Meet Alexandra Töniges, National German Advisor who started with FLS on 2 September 2019:
Can you tell us about yourself and your hobbies?
Kia ora. I was born in a small town called Korbach (“Hessen”) which is located in the northern part of Germany. After I graduated from school I moved to Cologne – a vibrant, friendly city located by the river Rhine. Ever since I started learning languages at school my curiosity grew to travel to the respective countries in order to apply my knowledge. This is how I ended up travelling and likewise working in different countries.
I am afraid my hobbies are not very extraordinary. I am not involved in any bungy jumping nor any other adrenaline-producing activities in my leisure time. I enjoy activities with my family, travelling, reading, doing sports and the newcomer in my free time is gardening.
What interests you about education?
Scio me nihil scire ( Sokrates)
Only one thing I know, and that is that I know nothing
What I love about education is that it keeps us going and turns us all into lifelong learners. I found it most interesting to find the triggers that put wanting to find out more about something into action.
You are a teacher; what have some of your highlights in the classroom been?
I have always enjoyed being in the classroom and sharing my interest in languages with my students. I have always enjoyed students’ feedback. Especially when students wrote to me even after their graduation telling me how well they coped in a foreign country and how much they enjoyed applying their knowledge of the foreign language in real-life situations.
Who or what pedagogy has influenced you in your career and why?
I am a big believer of the idea that Rome was not built in one day – but equally that not all ways lead to Rome. What I mean when applying these notions to pedagogy is that each learner is different, each learning environment and its set-ups are different. Therefore, I am rather in favour of eclectic approaches that need to be adopted adequately to the respective learning environments.
What experience do you bring to this job?
I started giving tutoring lessons in foreign languages to younger students at a very early stage – throughout my years at university I was then able to constantly gain teaching experiences at different kinds of schools as well as in different countries. Surprisingly enough when I graduated, I did not opt for teaching but for journalism and - for a short time – considered working in the music industry instead. But I really missed the teaching environment, so I decided to do my teacher training in the UK (PGCE). Ever since then I have been working as a teacher of foreign languages. I have attended workshops in the UK on a regular basis over the past years to keep up-to-date. In hindsight, I think that my working experiences in other branches benefitted my teaching career for various reasons. In order not to forget how it feels to be exposed to a foreign language in the classroom, I have been studying Spanish and Italian in my free time. However, in fairness I am not that much of a martyr as I love languages.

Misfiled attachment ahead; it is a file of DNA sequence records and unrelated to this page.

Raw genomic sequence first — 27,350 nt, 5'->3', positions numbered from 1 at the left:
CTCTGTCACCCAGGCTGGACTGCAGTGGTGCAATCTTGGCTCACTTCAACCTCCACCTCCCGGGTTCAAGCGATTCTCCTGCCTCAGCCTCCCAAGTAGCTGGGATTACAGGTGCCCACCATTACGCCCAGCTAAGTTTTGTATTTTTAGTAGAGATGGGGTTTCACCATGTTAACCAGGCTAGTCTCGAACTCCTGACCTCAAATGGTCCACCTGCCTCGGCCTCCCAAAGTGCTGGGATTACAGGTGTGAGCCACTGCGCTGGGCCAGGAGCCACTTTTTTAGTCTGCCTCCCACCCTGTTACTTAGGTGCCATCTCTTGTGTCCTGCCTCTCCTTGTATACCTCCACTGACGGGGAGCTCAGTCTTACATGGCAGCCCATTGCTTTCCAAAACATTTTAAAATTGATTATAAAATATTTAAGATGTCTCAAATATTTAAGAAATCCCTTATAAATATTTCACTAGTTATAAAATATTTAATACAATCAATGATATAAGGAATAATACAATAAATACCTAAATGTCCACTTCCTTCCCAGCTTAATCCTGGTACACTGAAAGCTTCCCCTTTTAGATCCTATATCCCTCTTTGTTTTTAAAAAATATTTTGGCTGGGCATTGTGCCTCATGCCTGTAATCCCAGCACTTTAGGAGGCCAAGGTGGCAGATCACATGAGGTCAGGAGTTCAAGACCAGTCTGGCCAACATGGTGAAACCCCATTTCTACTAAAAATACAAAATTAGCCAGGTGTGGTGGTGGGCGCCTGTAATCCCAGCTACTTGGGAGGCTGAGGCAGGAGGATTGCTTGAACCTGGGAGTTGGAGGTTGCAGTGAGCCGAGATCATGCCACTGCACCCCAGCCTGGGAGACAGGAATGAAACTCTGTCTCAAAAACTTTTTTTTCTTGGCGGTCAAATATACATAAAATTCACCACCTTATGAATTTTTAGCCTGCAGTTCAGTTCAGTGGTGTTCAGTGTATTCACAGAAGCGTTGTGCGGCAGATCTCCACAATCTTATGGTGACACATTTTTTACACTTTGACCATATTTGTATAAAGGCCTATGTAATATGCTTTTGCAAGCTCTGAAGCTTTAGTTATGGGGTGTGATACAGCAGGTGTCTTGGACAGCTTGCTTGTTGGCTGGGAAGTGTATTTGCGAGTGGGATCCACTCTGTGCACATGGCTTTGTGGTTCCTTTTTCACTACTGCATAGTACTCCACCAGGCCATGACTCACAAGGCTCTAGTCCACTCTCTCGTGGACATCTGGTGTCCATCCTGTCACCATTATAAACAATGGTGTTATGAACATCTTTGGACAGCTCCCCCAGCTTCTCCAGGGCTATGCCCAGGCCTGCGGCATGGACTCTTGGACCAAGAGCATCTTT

What is an achievement that you are most proud of in your career?
I cannot really recall anything in particular. But it feels good to see that I am able to keep myself on my toes even though it can be quite challenging sometimes when life gets in your way. Having said this, I have always enjoyed it when I have been able to motivate students to carry on, to persevere and to set out new challenges. This is what I would consider as a great achievement and what I value a lot.
What excites you most about working in New Zealand?
There is a lot of excitement going on. First of all, I am very excited about my job – as it is a new challenge for me. I appreciate the fact immensely to be working in such an international context. Simultaneously, I am really looking forward to getting to know Aotearoa, its people and the broad variety of its culture. I cannot wait to explore the unique landscape of this country. At the same time, I am very keen to share and pass on my culture to my new home. On top of all that I think it is a unique opportunity to be able to share all that with my family. I am very excited to be here with them. Each member of our family has different and new experiences every day and it is great to share them.
What do you hope to see during your time in New Zealand?